If you love stories that whisk you away to a fantasy land, then you’ll love The Potion Diaries by Amy Alward (it’s a free read until October 31st so go check it out)! Before she became a successful author, Amy was an avid reader, and it was her love of magical stories that inspired her to write her own. If you’re a reader who has ever considered writing, you will want to know Amy’s journey. Read on to learn how books cast their spell on her and inspired her to create The Potion Diaries and The Royal Tour!
Hands up if you have ever waited by the letterbox for your invitation to Hogwarts? I know I have. I have always believed in magic. Growing up, I dreamed of waving my wand to cast spells and of finding an old cast-iron pot in which to mix potions. And I remember exactly the wizards and witches who inspired me: Chrestomanci, from The World of Chrestomanci by Diana Wynne Jones; Pug from Raymond Feist’s Magician; Mildred of Jill Murphy’s The Worst Witch; Ged from The Wizard of Earthsea by Ursula Le Guin and, of course, Harry, Hermione and Ron from J. K. Rowling’s Harry Potter series.
Even when I (eventually) came to terms with the fact that that I did not have magical powers of my own, books allowed me to escape the real world and indulge my imagination. For a few hours, I could believe their magic was mine. My local bookstore (then the Lion and Unicorn in Richmond-Upon-Thames, UK) and library became gateways to a million different magical worlds – and reading became more than my favourite pastime – it became a way of life.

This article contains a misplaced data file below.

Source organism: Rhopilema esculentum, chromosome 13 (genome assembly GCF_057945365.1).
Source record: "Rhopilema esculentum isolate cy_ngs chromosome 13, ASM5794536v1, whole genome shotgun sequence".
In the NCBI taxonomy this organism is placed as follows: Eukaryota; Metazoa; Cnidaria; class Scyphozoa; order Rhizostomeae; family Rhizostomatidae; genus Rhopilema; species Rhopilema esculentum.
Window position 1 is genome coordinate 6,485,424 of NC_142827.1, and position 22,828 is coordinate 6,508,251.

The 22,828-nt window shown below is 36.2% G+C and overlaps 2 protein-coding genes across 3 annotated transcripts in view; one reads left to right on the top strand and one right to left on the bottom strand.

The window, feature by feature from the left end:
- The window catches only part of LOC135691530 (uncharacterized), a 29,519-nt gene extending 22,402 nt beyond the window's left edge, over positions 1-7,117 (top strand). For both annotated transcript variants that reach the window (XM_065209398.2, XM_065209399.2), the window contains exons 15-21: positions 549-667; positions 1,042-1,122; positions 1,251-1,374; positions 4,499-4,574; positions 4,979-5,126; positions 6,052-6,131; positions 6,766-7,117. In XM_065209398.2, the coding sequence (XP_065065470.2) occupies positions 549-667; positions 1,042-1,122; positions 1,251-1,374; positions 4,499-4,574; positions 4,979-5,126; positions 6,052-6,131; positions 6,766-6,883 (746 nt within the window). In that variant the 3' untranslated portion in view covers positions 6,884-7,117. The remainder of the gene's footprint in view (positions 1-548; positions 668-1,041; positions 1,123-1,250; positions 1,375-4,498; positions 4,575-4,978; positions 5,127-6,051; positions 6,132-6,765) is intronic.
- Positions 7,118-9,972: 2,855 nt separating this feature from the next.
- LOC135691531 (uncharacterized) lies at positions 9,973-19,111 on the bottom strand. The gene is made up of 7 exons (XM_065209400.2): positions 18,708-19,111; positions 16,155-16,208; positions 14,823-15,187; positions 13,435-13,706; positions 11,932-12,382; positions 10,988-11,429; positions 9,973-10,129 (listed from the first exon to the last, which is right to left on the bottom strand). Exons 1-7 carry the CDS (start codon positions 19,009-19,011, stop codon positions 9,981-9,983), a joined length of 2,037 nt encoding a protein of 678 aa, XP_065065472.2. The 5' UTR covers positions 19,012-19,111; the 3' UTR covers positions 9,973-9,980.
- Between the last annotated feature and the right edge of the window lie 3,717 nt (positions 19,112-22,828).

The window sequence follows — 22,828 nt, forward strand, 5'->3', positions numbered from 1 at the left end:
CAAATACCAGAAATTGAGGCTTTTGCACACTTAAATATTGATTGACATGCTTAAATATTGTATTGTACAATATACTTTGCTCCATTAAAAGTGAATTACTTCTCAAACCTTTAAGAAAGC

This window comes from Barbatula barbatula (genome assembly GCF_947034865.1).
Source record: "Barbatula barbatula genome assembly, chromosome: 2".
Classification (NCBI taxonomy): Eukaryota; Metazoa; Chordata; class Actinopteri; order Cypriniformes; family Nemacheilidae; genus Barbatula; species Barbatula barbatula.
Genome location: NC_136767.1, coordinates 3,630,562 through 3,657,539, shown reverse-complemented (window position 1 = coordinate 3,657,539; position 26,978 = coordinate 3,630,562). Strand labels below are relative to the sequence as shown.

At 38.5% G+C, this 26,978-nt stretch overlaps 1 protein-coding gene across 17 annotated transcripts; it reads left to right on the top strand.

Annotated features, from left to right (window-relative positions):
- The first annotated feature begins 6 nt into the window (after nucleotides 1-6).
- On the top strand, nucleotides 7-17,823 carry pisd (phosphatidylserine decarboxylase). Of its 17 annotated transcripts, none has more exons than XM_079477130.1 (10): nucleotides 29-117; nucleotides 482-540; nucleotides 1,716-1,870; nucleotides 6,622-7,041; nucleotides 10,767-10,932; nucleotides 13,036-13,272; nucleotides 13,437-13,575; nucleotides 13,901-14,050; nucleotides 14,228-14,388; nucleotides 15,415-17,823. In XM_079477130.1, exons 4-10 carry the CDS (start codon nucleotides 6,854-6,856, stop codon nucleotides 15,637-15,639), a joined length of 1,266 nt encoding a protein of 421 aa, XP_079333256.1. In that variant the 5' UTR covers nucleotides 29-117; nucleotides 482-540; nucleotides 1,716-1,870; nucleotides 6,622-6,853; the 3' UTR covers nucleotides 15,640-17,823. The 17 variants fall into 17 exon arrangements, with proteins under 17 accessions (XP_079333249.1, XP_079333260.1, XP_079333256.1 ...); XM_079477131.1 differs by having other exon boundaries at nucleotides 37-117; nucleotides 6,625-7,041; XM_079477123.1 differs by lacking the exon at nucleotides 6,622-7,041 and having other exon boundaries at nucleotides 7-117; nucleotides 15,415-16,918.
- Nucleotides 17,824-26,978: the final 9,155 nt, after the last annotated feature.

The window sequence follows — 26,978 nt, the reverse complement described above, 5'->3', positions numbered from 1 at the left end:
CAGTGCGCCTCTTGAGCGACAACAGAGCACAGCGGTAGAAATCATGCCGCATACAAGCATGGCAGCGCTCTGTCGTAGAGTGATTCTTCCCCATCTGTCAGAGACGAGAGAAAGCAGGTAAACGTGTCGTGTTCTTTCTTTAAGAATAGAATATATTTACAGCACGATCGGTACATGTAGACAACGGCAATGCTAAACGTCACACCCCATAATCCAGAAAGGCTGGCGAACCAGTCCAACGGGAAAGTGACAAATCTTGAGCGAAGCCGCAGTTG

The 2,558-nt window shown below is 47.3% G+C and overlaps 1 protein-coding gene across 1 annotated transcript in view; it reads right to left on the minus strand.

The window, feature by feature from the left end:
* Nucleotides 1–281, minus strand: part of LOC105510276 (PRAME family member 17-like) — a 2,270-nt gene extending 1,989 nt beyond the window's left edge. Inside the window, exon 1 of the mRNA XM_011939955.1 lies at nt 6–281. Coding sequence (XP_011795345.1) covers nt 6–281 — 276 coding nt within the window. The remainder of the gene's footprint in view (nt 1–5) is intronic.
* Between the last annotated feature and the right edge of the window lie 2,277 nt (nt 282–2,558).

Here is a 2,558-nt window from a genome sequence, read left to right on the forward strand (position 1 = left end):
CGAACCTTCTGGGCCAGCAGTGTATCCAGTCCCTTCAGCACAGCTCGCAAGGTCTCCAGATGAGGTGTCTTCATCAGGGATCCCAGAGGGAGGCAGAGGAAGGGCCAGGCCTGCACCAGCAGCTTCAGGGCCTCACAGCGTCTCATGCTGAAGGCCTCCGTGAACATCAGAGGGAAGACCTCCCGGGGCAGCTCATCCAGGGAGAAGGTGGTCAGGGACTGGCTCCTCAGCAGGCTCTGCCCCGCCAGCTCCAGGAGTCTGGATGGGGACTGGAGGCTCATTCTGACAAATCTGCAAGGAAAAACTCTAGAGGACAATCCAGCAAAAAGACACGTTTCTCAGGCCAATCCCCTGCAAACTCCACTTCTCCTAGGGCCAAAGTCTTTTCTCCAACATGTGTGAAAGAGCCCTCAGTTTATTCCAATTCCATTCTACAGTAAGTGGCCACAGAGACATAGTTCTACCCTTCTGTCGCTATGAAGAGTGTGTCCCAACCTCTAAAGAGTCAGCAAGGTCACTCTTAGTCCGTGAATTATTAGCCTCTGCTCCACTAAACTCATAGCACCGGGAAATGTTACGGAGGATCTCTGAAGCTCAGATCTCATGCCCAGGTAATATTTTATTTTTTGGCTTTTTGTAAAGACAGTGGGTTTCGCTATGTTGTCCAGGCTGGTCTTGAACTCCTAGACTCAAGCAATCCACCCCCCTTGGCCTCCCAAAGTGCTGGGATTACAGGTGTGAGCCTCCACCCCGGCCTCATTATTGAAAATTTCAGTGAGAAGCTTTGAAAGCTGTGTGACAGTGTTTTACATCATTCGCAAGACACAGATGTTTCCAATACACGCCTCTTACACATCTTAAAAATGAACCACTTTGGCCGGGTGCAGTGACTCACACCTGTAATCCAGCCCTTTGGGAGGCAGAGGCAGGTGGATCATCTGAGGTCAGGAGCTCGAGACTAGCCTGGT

My love of reading the fantastic led me to become an editor at a large science fiction and fantasy publisher, working with some of the very best authors in the field. I immersed myself in worlds wonderful, diverse and strange – from Robin Hobb’s Riverwilds, to Westeros in A Game of Thrones, to the spaceship of James Smythe’s The Explorer. These authors challenged and stretched my imagination, and I loved having a hand in bringing their books to market.
Yet the most magical books for me have always been children’s books. I wanted to write a book to sit alongside the books that inspired me most – like Howl’s Moving Castle, The Chronicles of Narnia and His Dark Materials. Inspiration struck when I learned about a positively ancient word for love potions, philtre, from a thoroughly modern source – Twitter. This intersection between old and new led me to daydream of a world where magic existed alongside our modern technology (so that Muggles like me didn’t have to miss out). A world populated by magical creatures – mermaids, abominable snowmen, unicorns – alongside planes, smartphones and social media.
Out of this daydream came The Potion Diaries. It’s the book that brings my childhood fantasies to life, set in a world where magic and technology intertwine. It’s about a princess (more Kate Middleton than Cinderella) who gets poisoned by a faulty love potion. It’s about an apprentice alchemist who dreams of researching and mixing new cures for a big corporate potions company (think a magical GlaxoSmithKline), but instead is tied down by loyalty to her family’s apothecary. It’s about a seemingly powerless girl struggling to forge her own path in a world that favours those with the ability to use magic.
And so if The Potion Diaries helps you escape, for a while, into a world where magic is real, I’ve done my job. This one is for the believers.